lethargic_man: (serious)
[personal profile] lethargic_man
I attended a so-called "Green Troublemakers" meeting of NLS and NNLS members little while ago, as a result of which I ended up on a rota of providing Green Tips of the Week to both shuls' newsletters.

I thought I'd write mine on how it's not necessary to buy a new computer every few years: my own desktop, epicyclic, is about a dozen year old, but rejuvenated in 2004 when I got it with a new CPU and motherboard, and, since then, a new PSU, and DVD writer to replace the CD-ROM writer. Other ways I could soup it up would include adding more RAM and updating the graphics and sound cards... but I'm not sure one can continue this process indefinitely. Might there be issues, such as bus speed, which would limit the improvements one could get by upgrading the CPU and adding more RAM?

I've had a bit of a google, but couldn't readily find answers to this. Anyone here know?

Date: 2010-04-27 07:54 pm (UTC)
ext_8103: (Default)
From: [identity profile] ewx.livejournal.com

A problem that was common in the 1990s was that the system couldn’t cache more than a certain amount of RAM: you could have more than 64MB or 128MB, but everything beyond that would run like a drain; basically it would only be worthwhile if you could get the OS to treat the extra as a ramdisk and swap to it. I don’t know if this sort of thing still happens much.

The physical connectors change from time to time; anyone who still has a working socket 7 motherboard is not going to be installing the latest CPU or RAM in it, for instance. We’re in the middle of a transition from PCI+AGP to PCIe, although you can still easily buy PCI motherboards and devices so I think we’re still a long way from the total obsolescence of PCI. I don’t think the interface between case/PSU and motherboard has changed much since ATX, BICBW, and there are alternative form factors out there.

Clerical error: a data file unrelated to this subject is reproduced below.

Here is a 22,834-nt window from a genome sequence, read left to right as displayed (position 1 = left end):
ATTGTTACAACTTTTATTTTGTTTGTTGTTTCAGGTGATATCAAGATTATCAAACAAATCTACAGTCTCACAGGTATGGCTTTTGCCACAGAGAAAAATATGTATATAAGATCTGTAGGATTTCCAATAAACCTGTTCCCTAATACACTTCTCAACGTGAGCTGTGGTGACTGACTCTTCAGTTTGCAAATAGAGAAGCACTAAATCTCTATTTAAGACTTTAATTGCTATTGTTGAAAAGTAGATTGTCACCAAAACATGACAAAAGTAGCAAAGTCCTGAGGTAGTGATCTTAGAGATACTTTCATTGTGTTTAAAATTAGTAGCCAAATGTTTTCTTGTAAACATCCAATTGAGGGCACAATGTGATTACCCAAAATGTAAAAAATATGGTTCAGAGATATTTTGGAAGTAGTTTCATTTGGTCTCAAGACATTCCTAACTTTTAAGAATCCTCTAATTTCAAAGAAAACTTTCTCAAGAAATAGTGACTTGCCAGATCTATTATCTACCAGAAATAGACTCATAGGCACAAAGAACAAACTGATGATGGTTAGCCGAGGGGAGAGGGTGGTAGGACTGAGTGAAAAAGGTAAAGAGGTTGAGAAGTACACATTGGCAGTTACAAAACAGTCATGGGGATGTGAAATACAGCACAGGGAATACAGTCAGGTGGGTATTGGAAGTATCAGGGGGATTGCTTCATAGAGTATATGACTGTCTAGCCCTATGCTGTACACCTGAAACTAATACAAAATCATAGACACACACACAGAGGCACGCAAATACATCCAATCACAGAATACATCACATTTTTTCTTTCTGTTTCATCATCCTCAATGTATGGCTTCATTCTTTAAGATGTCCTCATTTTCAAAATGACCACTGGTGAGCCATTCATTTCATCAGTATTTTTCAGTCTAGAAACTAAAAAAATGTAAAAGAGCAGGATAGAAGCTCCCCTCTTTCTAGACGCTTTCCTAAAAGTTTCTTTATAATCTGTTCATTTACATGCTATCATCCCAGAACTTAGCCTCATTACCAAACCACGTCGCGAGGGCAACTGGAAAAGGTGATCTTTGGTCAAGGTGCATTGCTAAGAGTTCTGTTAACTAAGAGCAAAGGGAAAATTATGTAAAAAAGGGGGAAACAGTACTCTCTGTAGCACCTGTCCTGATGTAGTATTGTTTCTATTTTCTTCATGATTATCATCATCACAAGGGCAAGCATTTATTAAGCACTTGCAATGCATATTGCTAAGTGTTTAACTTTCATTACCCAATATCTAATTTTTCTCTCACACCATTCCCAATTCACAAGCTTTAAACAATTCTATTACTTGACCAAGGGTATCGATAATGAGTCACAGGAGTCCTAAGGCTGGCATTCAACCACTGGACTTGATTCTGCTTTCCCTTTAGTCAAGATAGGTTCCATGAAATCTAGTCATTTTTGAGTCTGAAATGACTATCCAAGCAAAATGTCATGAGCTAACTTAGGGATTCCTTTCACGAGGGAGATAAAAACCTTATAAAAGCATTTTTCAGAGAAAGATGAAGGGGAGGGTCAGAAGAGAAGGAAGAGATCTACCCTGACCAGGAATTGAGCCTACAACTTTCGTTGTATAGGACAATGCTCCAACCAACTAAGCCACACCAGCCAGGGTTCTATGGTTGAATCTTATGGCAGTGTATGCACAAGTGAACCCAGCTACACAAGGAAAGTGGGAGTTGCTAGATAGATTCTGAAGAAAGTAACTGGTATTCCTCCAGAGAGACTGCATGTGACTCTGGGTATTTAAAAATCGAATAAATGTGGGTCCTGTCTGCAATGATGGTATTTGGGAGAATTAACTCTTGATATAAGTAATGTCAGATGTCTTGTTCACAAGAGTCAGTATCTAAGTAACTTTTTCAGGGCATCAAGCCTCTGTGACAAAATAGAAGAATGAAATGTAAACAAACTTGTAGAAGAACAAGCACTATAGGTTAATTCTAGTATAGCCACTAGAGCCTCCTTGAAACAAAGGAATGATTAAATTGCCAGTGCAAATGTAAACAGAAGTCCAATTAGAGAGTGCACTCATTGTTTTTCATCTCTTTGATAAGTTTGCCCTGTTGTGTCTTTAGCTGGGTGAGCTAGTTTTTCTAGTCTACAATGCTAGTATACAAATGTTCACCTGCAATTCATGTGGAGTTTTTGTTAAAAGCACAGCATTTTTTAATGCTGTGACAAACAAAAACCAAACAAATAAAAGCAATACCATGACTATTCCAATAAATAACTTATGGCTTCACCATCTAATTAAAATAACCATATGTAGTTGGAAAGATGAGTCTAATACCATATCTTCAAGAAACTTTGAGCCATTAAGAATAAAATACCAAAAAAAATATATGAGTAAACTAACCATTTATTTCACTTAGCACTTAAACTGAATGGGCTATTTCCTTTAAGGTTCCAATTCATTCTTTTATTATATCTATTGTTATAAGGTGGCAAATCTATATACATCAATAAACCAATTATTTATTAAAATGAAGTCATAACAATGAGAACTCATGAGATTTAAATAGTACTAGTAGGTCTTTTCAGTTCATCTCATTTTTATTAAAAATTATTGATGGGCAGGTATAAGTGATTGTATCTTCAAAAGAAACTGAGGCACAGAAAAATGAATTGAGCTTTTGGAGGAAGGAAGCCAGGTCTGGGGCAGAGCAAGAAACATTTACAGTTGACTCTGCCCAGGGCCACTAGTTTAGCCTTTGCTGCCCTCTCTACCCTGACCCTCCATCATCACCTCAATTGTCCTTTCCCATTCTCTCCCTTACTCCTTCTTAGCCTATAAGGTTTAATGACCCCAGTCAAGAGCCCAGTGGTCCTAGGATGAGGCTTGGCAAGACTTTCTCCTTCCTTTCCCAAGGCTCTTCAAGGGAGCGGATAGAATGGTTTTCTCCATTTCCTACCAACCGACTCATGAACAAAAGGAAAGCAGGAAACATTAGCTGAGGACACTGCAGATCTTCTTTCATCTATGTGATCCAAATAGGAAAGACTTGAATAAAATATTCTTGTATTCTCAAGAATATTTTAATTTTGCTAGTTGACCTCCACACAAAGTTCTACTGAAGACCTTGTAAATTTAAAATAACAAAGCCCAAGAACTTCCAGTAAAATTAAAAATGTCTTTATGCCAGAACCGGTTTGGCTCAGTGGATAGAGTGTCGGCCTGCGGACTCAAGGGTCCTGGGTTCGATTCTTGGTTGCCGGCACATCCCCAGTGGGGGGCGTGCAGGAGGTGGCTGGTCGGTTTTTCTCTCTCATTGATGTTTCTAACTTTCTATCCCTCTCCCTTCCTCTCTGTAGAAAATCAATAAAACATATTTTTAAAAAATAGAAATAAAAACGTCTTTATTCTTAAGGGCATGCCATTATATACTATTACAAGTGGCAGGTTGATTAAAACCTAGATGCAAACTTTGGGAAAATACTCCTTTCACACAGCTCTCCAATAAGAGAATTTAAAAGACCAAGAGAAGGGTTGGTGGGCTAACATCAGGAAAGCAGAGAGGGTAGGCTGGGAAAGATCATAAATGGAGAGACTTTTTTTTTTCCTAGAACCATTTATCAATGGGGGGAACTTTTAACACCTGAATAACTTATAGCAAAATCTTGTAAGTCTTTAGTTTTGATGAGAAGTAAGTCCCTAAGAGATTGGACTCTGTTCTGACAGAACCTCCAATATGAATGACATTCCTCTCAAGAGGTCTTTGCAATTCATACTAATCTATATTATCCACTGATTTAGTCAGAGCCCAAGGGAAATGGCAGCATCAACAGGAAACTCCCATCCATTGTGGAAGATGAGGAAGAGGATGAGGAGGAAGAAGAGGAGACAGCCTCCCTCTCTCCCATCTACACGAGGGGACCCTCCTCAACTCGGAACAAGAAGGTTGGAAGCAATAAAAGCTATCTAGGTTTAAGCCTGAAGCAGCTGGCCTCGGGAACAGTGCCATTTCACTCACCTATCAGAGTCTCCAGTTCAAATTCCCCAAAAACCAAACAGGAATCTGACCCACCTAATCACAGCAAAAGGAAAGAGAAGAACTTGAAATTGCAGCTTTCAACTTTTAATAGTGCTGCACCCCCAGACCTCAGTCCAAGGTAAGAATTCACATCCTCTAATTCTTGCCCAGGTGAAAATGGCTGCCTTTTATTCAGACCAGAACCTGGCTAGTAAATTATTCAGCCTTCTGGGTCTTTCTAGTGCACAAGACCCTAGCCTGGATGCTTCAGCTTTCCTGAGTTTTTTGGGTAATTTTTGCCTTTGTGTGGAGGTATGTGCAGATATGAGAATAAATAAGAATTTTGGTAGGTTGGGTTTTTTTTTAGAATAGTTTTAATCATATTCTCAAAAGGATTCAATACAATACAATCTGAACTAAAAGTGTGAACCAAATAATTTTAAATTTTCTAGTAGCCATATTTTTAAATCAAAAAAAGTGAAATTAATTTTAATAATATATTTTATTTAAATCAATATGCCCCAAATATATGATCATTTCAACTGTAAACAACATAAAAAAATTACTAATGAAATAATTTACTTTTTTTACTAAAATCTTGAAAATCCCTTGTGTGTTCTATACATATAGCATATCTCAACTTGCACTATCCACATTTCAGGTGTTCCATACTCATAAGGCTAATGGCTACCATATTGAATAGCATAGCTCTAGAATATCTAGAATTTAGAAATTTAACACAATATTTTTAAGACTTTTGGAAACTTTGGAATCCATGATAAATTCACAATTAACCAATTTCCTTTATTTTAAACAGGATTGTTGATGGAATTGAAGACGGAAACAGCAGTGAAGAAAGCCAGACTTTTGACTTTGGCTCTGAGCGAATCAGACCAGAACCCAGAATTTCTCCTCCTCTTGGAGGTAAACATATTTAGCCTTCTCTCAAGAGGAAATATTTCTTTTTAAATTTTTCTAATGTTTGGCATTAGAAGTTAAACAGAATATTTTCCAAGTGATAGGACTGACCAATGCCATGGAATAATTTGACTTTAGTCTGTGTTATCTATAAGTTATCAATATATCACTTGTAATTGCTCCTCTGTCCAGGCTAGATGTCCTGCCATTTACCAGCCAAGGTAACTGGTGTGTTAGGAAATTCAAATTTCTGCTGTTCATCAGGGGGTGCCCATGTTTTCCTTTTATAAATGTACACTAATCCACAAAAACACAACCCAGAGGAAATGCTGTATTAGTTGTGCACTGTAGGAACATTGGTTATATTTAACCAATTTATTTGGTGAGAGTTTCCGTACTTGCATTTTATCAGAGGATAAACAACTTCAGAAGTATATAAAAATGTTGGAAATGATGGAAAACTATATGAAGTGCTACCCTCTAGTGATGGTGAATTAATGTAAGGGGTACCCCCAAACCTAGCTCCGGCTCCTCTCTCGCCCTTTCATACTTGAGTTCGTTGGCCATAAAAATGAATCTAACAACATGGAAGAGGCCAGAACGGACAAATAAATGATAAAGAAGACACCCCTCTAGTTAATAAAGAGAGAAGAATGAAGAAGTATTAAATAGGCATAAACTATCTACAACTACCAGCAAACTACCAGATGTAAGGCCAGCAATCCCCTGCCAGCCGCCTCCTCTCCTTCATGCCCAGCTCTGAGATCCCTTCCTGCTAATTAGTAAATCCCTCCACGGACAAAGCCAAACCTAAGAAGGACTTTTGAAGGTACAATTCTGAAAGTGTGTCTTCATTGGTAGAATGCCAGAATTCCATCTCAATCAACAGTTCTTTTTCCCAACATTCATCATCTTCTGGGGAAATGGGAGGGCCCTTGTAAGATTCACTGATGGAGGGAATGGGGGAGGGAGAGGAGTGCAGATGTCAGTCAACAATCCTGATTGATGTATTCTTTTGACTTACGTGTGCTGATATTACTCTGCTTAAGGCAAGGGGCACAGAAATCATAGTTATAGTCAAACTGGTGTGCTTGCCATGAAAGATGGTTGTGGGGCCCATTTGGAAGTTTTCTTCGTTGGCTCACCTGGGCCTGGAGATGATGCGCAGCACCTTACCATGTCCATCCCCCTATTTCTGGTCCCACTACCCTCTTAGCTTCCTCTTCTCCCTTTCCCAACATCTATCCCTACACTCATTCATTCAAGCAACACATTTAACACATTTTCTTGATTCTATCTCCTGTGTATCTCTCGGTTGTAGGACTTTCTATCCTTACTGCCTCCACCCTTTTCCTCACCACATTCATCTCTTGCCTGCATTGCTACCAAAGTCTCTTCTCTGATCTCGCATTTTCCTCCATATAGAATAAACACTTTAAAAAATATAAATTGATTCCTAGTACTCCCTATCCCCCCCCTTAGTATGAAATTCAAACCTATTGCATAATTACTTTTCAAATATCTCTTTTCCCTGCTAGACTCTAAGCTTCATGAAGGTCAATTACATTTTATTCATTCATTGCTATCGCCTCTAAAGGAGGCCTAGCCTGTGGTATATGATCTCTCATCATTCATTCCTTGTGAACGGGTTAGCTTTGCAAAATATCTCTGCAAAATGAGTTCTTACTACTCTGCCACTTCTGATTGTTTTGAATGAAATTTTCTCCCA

Some software can’t take advantage of upgrades. Windows XP only sees 2GB on my Mac even though it has 6GB installed (OS X sees the lot).

I think laptops are pretty good bet for green computing; they have strong commercial pressure on them to minimize power consumption, as battery lifetime is a major selling point. Unfortunately (along with things like iMacs) they are about the least readily upgradable type of computer - RAM and disk is probably about the best you’ll be able to do. Does the lifetime energy saving make up for the manufacturing cost? Since most users don’t upgrade in the way you’re talking about anyway, I guess it probably does, but the answer might be different if upgrading was more widespread.

Date: 2010-04-27 08:45 pm (UTC)
From: [identity profile] grumpyolddog.livejournal.com
Windows XP only sees 2GB on my Mac even though it has 6GB installed (OS X sees the lot).

This is a fun issue. As a 32-bit OS, WinXP 32 can address up to 3GB of RAM. However, if more than 3GB or RAM is fitted, the "usable" amount - ie, that reported by Windows - is displayed as (3GB - nGB) where n is defined as the amount of RAM utilized by the GPU.

Hilariously, if your GPU has 1GB of VRAM fitted, WinXP 32 will report that it has 2GB available due to the necessity to "shadow RAM" under the x86.

WinXP 64 and every other 64-bit OS should not suffer from this limitation and should easily address up to 16GB of RAM depending on BIOS.

In response to the original question, CHECK YOUR BIOS. Check it online. That'll tell you the limitations and also whether there are any flashes available to reduce those limitations.

Date: 2010-04-28 06:43 pm (UTC)

Date: 2010-04-28 08:04 pm (UTC)
ext_8103: (Default)
From: [identity profile] ewx.livejournal.com

I knew that video RAM could impinge but hadn’t put two and two together regarding total addressable memory. This particular machine’s video card only has 256B though.

Other people report 2GB limits on similar hardware and it’s said to be a limitation of Apple’s BIOS emulation.

Date: 2010-04-28 06:42 pm (UTC)

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